Julia Gillard has now confirmed what everyone already knew: there will be an election sometime in August or September this year. We now know the precise date: September 14. That is also the Jewish Day of Atonement (Yom Kippur). Some might enjoy the irony.
This will probably be the longest federal election campaign in history. Two important questions arise. Is this really good for business confidence, as Ms Gillard suggests? Is this good for the government? I suspect the answer to both questions is “no”.
Betting markets had already indicated that the election would most likely be held around that time anyway. We now have a precise date, but does the actual date really matter? We need to consider whether it is the election date that is the source of uncertainty, or the actual election itself.
I suspect it is the election itself. Every election gives rise to regime uncertainty. That is the possibility that a change in government policy will adversely affect business. This is likely to happen irrespective of whether the government wins or loses the election. Even when government wins, elections are a time where a raft of new policies are presented to the electorate. Of course, when government changes hands, a lot of existing policy is changed (and new policies introduced). So I’m not convinced that announcing the date of the election will change any concerns the business community may have regarding future policy directions.
But we do now have an additional consideration. The date of the election is known, but the government is not in caretaker mode. Given the expectation that the government will lose the coming election, should it be in caretaker mode? Reasonable people can disagree on this point. After all, having the government in caretaker mode for eight months is a bit too long. Yet can the business community — and anyone else — be confident that announced policy will be implemented? I suspect not.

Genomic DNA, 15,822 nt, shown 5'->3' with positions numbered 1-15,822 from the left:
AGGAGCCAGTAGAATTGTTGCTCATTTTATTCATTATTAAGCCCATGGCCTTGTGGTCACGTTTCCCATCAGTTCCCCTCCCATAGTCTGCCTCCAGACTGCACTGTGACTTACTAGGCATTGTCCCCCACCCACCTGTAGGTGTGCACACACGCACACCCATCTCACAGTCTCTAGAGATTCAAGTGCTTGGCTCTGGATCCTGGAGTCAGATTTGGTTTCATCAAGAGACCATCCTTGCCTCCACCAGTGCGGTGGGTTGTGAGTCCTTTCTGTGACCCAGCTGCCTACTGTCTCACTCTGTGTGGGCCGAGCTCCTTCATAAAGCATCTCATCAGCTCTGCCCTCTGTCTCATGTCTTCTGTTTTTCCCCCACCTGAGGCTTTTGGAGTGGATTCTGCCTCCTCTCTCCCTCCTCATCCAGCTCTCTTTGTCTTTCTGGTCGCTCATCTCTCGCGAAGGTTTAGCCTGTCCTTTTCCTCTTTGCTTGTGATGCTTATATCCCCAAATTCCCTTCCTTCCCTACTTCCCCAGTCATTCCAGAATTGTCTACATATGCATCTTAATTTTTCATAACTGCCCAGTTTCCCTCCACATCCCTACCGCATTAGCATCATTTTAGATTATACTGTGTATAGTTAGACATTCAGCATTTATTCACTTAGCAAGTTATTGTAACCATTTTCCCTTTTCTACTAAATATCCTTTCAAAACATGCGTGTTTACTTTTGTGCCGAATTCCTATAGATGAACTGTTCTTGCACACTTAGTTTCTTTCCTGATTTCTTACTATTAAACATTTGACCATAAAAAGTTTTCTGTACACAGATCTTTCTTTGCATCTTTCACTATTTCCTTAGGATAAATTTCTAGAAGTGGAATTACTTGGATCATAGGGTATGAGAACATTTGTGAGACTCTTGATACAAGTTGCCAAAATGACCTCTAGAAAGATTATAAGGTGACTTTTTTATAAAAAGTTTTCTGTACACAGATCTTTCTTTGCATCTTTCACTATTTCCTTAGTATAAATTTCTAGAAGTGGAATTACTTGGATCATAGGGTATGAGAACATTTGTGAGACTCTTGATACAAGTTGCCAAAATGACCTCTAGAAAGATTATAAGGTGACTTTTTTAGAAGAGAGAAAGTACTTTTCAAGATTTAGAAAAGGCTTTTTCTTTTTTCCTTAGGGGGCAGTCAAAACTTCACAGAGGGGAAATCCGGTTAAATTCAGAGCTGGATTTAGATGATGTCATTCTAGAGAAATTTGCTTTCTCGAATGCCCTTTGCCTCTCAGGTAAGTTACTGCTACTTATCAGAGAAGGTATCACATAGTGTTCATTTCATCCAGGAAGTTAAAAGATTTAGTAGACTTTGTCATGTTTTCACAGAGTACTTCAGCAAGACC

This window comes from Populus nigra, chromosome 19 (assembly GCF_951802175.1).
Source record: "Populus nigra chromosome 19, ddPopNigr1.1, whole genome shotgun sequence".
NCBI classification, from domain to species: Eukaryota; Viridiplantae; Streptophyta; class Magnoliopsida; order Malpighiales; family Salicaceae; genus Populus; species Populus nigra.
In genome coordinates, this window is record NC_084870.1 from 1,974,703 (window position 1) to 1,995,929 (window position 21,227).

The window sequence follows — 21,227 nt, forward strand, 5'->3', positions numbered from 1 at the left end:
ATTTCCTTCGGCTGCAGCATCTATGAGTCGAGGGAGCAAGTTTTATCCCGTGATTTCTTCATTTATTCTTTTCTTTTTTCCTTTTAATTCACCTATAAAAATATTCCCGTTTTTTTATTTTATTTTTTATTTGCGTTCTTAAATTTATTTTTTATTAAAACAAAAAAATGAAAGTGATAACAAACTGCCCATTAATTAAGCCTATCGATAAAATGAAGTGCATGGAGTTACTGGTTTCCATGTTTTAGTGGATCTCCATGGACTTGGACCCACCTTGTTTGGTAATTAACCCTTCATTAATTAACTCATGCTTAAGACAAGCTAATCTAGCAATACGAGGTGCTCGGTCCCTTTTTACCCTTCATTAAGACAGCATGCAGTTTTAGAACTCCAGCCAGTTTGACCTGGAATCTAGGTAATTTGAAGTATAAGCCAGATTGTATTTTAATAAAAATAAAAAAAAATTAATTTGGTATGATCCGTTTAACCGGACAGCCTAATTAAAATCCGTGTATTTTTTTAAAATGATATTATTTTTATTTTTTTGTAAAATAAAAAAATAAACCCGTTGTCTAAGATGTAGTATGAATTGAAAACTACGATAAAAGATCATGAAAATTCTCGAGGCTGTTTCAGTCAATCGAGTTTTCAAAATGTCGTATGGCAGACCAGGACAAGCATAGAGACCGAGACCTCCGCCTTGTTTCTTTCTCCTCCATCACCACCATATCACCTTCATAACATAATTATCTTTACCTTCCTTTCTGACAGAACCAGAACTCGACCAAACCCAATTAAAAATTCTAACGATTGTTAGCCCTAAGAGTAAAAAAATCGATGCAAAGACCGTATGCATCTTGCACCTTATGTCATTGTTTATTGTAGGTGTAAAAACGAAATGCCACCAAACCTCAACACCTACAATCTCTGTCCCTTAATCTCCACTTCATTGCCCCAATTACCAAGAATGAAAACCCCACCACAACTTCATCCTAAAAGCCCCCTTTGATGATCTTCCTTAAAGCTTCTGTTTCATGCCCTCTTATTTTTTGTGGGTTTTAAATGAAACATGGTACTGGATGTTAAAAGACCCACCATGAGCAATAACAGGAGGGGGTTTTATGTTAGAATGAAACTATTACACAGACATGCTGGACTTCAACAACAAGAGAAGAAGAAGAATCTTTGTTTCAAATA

If anything, this early announcement has added to uncertainty and not reduced it.
The next question is whether this is good for the government and, by extension, Ms Gillard. The Prime Minister has an important electoral advantage in determining the timing of elections. This can be thought of as an option. Options are valuable, and are more valuable the longer the time until expiration. So a later election is more valuable, everything else being equal, than an early election. That is fine, but Ms Gillard has given up the flexibility to call an early election if it suited her to do so.
That means that she is not maximising the probability of re-election. That doesn’t make sense – our electoral system creates an advantage for the incumbent prime minister to seek re-election at the time that best suits their chances of re-election. Now we can quibble about whether it should or shouldn’t, but the government’s supporters have every right to expect the prime minister to make full use of that advantage.
Just as corporate executives might not always act in the best interest of the shareholders, individual politicians might not act in the best interest of the party. I suspect this announcement locks Ms Gillard into the leadership — at least, that is her calculation. It would be difficult for a challenger to depose her now that the election date is known.
An eight-month election is going to be long and dreary. The government is likely to lose and policy uncertainty is likely to be high anyway. I don’t see how the early announcement assists business, but I can see how it might shore up Ms Gillard’s position within the government.